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Analysis of “daddy” by Sylvia Plath, “howl” by Allen Ginsberg and “questions of Travel” by Elizabeth Bishop

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Analysis of “Daddy” by Sylvia Plath, “Howl” by Allen Ginsberg and “Questions of Travel” by Elizabeth Bishop

Sylvia Plath’s confessions are at the same time dreadfully private and presented as a performance. In her writing she attempts to shock  her audience by raising disconcerting subjects and using gruesome imagery. In “Daddy” performance style is clearly visible in both form and language. The poem has a beat that results from short lines and repetition of sounds. The effect is that it reads like a nursery rhyme, which juxtaposed with the theme of a poem has a particularly strong effect on the reader.

In the elegy „Daddy” Sylvia Plath writes about her prematurely deceased father – Otto Plath, and her relationship with him. She leans back on Holocaust themes and imagery to a great extent in order to provide a shocking frame for her confession. The poem has a form of an apostrophe, in which Plath addresses her father and makes an attempt to resolve her toxic relationship with him. The poem deals with a set of oppositions such as inferiority/superiority; Jews/Nazis; love/hate; suicide/murder; pleasure/violence.  “Daddy” is a form of exorcism through which the poet tries to finally do away with the father figure and come to terms with his death.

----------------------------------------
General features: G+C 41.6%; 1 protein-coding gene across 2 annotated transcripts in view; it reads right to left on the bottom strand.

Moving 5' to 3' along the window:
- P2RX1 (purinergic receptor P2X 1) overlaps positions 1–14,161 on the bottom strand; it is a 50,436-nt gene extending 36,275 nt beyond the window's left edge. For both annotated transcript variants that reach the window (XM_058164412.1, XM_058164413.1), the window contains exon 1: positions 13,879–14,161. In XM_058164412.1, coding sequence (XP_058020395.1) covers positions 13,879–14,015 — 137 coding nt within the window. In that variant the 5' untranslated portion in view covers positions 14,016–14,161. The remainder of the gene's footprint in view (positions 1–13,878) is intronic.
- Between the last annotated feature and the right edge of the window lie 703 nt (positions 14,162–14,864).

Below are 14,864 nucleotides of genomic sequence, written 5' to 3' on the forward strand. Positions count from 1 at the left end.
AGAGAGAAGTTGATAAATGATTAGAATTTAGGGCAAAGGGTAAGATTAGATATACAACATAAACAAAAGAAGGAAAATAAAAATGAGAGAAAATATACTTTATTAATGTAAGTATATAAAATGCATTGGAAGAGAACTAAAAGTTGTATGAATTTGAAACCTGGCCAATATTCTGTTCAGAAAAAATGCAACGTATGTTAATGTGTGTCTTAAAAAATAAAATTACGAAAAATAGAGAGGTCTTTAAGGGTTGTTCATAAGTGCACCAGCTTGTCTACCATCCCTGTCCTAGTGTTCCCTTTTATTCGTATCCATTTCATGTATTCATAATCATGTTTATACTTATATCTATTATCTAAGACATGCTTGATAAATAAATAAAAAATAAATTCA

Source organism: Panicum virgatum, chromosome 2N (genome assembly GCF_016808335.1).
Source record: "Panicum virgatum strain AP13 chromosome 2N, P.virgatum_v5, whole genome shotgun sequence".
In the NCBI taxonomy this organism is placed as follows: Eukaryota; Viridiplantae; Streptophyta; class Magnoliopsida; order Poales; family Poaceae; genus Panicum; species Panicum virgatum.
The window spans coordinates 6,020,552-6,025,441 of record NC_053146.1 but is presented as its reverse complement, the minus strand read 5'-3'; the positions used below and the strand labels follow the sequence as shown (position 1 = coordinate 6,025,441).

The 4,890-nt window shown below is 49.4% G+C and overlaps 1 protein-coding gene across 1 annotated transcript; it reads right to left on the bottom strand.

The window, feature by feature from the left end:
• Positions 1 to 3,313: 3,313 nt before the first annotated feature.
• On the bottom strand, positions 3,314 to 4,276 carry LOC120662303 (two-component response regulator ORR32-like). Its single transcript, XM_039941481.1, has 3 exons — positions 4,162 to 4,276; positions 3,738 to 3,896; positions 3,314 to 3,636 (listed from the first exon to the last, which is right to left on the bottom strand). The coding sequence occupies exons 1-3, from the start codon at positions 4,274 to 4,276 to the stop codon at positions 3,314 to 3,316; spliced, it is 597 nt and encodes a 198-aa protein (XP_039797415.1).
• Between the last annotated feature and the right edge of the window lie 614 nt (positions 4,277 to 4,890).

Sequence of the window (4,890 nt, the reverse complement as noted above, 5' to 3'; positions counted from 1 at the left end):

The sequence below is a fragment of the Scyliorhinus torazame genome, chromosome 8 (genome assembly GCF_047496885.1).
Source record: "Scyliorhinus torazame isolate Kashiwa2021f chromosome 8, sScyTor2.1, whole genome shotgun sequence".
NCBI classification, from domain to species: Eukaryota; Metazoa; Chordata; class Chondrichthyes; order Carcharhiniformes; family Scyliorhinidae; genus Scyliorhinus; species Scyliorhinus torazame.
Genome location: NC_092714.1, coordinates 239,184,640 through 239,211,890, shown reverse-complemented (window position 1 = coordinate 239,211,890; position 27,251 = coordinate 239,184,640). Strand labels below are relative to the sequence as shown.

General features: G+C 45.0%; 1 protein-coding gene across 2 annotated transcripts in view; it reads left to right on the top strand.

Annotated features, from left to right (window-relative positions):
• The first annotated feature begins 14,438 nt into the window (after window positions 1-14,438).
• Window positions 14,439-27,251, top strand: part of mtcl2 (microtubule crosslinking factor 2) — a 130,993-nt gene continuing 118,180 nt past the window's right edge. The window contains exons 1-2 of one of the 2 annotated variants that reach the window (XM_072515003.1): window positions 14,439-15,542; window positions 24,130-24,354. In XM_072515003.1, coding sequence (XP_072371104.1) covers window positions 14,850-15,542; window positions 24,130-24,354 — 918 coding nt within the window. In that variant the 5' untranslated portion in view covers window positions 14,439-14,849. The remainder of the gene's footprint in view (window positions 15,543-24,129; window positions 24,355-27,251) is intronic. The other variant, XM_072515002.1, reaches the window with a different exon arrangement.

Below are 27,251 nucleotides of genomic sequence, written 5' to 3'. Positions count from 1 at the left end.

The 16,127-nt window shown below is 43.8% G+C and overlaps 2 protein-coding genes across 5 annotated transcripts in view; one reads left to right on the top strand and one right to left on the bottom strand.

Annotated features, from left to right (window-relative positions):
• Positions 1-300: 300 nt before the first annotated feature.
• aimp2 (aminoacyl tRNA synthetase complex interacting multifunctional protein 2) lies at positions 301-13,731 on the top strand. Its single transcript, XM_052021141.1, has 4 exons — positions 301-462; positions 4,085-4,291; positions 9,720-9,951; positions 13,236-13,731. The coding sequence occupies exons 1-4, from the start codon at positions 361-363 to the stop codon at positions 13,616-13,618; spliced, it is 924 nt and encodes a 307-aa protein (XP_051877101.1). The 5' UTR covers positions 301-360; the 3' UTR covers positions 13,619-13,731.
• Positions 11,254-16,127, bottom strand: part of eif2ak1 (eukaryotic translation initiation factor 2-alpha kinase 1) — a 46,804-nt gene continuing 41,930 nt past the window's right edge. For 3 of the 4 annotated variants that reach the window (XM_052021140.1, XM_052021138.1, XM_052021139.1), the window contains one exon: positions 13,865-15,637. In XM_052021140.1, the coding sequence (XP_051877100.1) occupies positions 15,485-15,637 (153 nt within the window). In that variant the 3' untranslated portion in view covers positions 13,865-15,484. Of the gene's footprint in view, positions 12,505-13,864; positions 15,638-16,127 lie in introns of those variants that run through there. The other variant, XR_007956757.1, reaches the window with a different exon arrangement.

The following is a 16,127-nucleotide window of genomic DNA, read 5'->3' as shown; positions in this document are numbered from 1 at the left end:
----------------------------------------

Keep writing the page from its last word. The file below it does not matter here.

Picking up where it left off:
Already from the first stanza the reader can infer the feeling of inferiority that she has towards her father: “black shoe/ In which I have lived like a foot (..)/ Barely daring to breathe or Achoo.”. Otto Plath died when she was a young girl and for her whole adult life continued to be a dominating figure “a bag full of God”, through prism of which she established her relationship with herself and with other men “I made a model of you,/A man in black with a Meinkampf look”. As a child she was unable to form a satisfactory relationship with the father, which had a bearing on her life and poetry. He is the figure who is brooding over her whole existence. Therefore, in “Daddy” we can sense a strong Electra complex as well as desire to annihilate the father figure and  herself. The love that she felt for her father, although not obvious in the poem, can be seen in the wish to “get back, back, back to you” by committing suicide. Moreover, incestuous tendencies are visible in the lines: “Every woman adores a Fascist,/ The boot in the face, the brute/ Brute heart of a brute like you./.” Apart from sadomasochistic tendencies of Plath the lines present her father as an object of desire. The daughter is in a tragic predicament in this poem; she is unable to have father’s love and affection, as he is dead, but she is also unable to wipe him out from her life: “Daddy, I have had to kill you,/You died before I had time.” Therefore, she feels resentment and anger towards her father, which is reflected by embodying him as a Nazi and herself as a Jew. Possible reason for this imagery is the fact that Otto Plath was of a German descent; he was born in Polish town Grabów. In the poem she mentions looking for his roots in Poland, which she is unable to find them and which results in frustration and inability to establish a place of origin and a sense of belonging. The oppression is present throughout the poem primarily in the form of a language and the inability to communicate successfully. Plath was unable to converse with her father even when he was alive, and now after his death she is similarly unable to express this loss verbally: “And the language obscene/ An engine, an engine/ Chuffing me off like a Jew.” Thus, she is not able to come to terms with his death, as one of the conditions needed to deal with trauma is an ability to speak about it. “The obscene language” that Plath refers to is German, which she uses throughout the poem to create an effect of alienation. German seems to be a force that is strangling Plath, which is illustrated in the repeated rhythm of :”Ich, ich, ich, ich/ I could hardly speak” and can be perceived as an inability to catch breath. The fact that she represents herself as a Jew creates a gaping chasm between Plath and her father. He is the oppressor and she a constricted victim, who later on seeks revenge by the means of a metaphorical murder. Freud’s theory is once more present in the poem when she reenacts her relationship with the father in her marriage. Towards the end of the poem the imagery changes and her oppressors are no longer Nazis but vampires who drink her blood – her father and husband respectively.  

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